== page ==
The Microfinance Insider is a forum for graduate students engaged or interested in working in the field of microfinance. Through weekly posts and comments we hope to inspire students and foster the creation of a knowledge community of bloggers with a commitment to financial access and first hand industry information.

Monday, July 28, 2008

Too Much of a Good Thing?

The global microfinance revolution is about unleashing power. Even small loans can enable poor communities to transform their skills and energy into higher incomes. This is the basic idea celebrated by the 2006 Nobel Peace Prize to Muhammad Yunus and Grameen Bank of Bangladesh. It meshes with economic theory, and it’s backed by thousands of success stories.

So why, all of a sudden, does credit seem like a mixed blessing? A few months ago I joined thirty microfinance leaders for an off-the-record meeting at an estate outside New York City. Participants flew in from Africa, Latin America, and Asia. There were no guidelines and no set topics for conversation. But one theme emerged more strongly than others (and was highlighted in the group’s public statement): we need to start worrying about over-indebtedness. Now. Before the big crash.

This is a remarkable turnaround. For decades the problem has been that poor households have way too little access to loans. But with many microfinance institutions doubling in size every two years, barriers to access are breaking down. Poor borrowers now may have options, weighing offers of credit from competing microfinance institutions vying for business. The response of customers increasingly is: “Thanks! I’ll take them all!” Borrowers thus take loans from multiple lenders, and lenders stay in the dark about how indebted their customers are.

In slowly growing numbers, borrowers are getting in over their heads, triggering even more borrowing and even worse problems. Credit bureaus would help, but they’re largely absent in the communities served by microfinance.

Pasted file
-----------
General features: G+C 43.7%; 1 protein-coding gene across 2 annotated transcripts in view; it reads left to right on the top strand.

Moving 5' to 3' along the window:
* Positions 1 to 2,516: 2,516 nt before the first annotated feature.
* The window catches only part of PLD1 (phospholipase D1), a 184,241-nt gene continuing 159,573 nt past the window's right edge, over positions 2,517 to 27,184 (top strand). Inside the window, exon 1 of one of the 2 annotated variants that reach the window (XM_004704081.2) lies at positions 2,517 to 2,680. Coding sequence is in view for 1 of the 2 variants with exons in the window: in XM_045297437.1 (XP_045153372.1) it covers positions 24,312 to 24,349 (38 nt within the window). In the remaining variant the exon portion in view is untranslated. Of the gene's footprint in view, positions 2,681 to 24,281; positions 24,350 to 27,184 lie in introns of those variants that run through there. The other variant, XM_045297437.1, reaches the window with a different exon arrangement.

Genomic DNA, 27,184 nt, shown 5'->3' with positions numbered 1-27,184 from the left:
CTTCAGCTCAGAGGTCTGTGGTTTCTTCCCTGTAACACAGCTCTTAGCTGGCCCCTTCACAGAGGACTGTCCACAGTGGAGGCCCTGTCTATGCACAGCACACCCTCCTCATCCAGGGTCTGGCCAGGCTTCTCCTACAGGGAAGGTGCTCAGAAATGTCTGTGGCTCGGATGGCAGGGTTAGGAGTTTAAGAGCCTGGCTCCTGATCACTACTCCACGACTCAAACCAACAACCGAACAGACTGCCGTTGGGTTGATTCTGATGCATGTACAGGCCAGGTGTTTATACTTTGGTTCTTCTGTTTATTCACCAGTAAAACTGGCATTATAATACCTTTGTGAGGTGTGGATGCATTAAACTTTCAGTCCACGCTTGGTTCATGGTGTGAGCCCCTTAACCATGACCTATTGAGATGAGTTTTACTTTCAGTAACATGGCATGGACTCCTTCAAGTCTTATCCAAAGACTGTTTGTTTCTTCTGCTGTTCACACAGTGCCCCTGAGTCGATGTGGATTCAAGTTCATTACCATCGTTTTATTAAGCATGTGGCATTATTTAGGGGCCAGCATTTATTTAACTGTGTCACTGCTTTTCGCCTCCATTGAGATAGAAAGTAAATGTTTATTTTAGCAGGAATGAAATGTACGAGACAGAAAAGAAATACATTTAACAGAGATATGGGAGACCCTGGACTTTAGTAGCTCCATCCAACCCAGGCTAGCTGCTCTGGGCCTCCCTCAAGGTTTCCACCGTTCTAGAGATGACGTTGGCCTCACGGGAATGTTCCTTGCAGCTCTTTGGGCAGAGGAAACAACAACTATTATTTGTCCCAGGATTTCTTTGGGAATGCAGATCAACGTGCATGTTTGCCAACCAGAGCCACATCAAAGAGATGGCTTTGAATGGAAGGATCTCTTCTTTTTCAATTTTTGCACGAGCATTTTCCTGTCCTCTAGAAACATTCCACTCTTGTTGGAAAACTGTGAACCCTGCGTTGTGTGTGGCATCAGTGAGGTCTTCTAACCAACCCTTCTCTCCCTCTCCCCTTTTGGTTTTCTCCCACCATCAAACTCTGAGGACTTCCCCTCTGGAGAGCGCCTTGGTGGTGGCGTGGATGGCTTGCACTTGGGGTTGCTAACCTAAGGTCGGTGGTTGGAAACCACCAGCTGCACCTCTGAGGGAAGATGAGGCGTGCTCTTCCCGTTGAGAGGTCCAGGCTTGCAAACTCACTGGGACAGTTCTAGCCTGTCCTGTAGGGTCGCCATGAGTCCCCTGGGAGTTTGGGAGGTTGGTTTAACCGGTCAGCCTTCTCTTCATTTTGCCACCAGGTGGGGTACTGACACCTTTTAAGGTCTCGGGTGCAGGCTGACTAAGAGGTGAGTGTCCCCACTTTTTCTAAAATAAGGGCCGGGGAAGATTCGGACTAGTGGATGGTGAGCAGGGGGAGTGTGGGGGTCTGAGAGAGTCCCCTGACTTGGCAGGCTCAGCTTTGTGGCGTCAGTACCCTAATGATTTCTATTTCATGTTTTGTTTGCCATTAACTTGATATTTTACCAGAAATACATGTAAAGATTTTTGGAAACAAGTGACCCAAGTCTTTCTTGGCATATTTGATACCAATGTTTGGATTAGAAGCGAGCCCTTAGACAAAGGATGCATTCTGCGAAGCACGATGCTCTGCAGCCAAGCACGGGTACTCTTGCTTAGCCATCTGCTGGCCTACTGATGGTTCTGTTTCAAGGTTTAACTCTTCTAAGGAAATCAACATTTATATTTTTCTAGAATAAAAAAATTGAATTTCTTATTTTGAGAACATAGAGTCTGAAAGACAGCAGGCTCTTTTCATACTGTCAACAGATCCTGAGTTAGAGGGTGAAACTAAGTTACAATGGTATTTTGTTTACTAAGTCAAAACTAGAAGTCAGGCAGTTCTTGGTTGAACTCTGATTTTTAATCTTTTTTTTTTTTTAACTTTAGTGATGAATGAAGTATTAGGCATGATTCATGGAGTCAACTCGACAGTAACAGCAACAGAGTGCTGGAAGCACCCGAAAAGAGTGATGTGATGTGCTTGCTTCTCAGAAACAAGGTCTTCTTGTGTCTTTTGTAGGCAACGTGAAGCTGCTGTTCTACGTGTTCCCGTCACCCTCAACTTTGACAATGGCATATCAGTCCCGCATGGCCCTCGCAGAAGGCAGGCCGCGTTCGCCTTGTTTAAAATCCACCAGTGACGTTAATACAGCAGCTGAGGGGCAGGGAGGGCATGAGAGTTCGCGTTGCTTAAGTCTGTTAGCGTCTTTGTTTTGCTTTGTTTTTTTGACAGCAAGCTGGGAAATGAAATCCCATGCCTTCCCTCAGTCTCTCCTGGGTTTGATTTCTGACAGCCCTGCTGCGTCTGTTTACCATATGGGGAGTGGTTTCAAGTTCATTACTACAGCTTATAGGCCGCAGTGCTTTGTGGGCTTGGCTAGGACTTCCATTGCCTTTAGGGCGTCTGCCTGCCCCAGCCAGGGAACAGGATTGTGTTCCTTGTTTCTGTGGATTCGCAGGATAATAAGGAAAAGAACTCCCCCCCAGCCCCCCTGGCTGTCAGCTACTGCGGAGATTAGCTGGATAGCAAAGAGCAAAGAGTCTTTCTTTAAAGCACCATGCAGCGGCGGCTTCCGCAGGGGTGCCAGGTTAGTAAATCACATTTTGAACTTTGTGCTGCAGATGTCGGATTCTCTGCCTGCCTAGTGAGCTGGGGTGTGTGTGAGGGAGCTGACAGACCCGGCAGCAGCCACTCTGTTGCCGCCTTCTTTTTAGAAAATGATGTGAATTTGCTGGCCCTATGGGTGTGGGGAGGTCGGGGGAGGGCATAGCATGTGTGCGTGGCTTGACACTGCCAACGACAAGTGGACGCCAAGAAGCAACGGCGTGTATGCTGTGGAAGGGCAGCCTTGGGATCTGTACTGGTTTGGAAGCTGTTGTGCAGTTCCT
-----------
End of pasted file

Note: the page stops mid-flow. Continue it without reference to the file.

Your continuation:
This sounds a lot like the problem with credit cards in the US. For most people, credit cards are a great financial tool, but they’re easy to abuse (Hello,!), and not all financial institutions are equally good at policing themselves. Microfinance is not today suffering a crisis of over-indebtedness of the sort seen in segments of the credit card market. The biggest problem is still that way too many people lack access to decent financial tools, not that too many people have too much access. And that makes it exactly the right time to start thinking about the problem. Before the crash.

1 comment:

Pia Saunders said...

To avoid loan default and over indebtedness in the microfinance industry, MFIs must accept the responsibility to ensure that their clients do not borrow beyond their repayment capacity. While the entry of private-sector funds and profit-driven financial institutions to the microfinance industry is an advancement that is both significant and positive (in that it increases funds available for microloans and thus increases access to credit for poor households), MFIs and commercial banks that operate a social-lending scheme must remember the primary mission of microfinance: to alleviate poverty. Financial institutions that lend to clients that are already in loan repayment should be held accountable for over lending. In the absence of credit bureaus, lending institutions face a more difficult screening process for loan clients. One solution is for the lending institution to secure one or two guarantors (preferably also clients of that same MFI) to ‘vouch’ that the borrower does not have outstanding loans and does have the capacity to repay the loan, thus creating social accountability similar to that of group lending.